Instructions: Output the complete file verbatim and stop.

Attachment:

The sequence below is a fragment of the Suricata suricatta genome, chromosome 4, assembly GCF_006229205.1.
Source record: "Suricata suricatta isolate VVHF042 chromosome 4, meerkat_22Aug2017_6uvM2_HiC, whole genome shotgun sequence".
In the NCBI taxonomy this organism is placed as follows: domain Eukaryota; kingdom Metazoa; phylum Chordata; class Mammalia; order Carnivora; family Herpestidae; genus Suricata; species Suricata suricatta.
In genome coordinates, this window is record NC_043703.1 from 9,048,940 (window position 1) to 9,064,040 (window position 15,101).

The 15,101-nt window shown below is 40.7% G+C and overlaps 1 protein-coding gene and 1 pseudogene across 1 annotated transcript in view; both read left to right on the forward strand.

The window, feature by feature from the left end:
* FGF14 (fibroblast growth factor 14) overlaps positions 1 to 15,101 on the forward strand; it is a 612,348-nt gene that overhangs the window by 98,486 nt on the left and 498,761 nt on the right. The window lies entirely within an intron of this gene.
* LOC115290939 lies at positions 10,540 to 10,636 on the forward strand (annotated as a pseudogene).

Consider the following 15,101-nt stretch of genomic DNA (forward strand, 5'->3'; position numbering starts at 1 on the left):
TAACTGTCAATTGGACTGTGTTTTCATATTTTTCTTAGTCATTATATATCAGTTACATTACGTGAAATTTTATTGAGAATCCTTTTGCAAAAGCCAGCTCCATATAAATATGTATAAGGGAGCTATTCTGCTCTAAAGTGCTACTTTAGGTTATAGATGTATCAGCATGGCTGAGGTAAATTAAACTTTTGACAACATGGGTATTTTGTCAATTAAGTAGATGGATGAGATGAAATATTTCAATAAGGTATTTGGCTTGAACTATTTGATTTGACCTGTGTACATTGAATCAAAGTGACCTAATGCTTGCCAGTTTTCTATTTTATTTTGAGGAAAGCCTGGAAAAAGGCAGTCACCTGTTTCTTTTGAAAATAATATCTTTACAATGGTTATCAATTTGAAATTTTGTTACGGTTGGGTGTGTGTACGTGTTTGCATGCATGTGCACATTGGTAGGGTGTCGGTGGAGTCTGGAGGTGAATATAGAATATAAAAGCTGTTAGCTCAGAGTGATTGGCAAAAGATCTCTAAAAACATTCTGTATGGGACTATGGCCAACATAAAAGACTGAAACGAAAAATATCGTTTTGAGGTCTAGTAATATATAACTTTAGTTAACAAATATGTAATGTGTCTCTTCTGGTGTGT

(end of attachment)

The sequence below is a fragment of the Suricata suricatta genome, chromosome 4, assembly GCF_006229205.1.
Source record: "Suricata suricatta isolate VVHF042 chromosome 4, meerkat_22Aug2017_6uvM2_HiC, whole genome shotgun sequence".
In the NCBI taxonomy this organism is placed as follows: domain Eukaryota; kingdom Metazoa; phylum Chordata; class Mammalia; order Carnivora; family Herpestidae; genus Suricata; species Suricata suricatta.
In genome coordinates, this window is record NC_043703.1 from 9,048,940 (window position 1) to 9,064,040 (window position 15,101).

The 15,101-nt window shown below is 40.7% G+C and overlaps 1 protein-coding gene and 1 pseudogene across 1 annotated transcript in view; both read left to right on the forward strand.

The window, feature by feature from the left end:
* FGF14 (fibroblast growth factor 14) overlaps positions 1 to 15,101 on the forward strand; it is a 612,348-nt gene that overhangs the window by 98,486 nt on the left and 498,761 nt on the right. The window lies entirely within an intron of this gene.
* LOC115290939 lies at positions 10,540 to 10,636 on the forward strand (annotated as a pseudogene).

Consider the following 15,101-nt stretch of genomic DNA (forward strand, 5'->3'; position numbering starts at 1 on the left):
TAACTGTCAATTGGACTGTGTTTTCATATTTTTCTTAGTCATTATATATCAGTTACATTACGTGAAATTTTATTGAGAATCCTTTTGCAAAAGCCAGCTCCATATAAATATGTATAAGGGAGCTATTCTGCTCTAAAGTGCTACTTTAGGTTATAGATGTATCAGCATGGCTGAGGTAAATTAAACTTTTGACAACATGGGTATTTTGTCAATTAAGTAGATGGATGAGATGAAATATTTCAATAAGGTATTTGGCTTGAACTATTTGATTTGACCTGTGTACATTGAATCAAAGTGACCTAATGCTTGCCAGTTTTCTATTTTATTTTGAGGAAAGCCTGGAAAAAGGCAGTCACCTGTTTCTTTTGAAAATAATATCTTTACAATGGTTATCAATTTGAAATTTTGTTACGGTTGGGTGTGTGTACGTGTTTGCATGCATGTGCACATTGGTAGGGTGTCGGTGGAGTCTGGAGGTGAATATAGAATATAAAAGCTGTTAGCTCAGAGTGATTGGCAAAAGATCTCTAAAAACATTCTGTATGGGACTATGGCCAACATAAAAGACTGAAACGAAAAATATCGTTTTGAGGTCTAGTAATATATAACTTTAGTTAACAAATATGTAATGTGTCTCTTCTGGTGTGT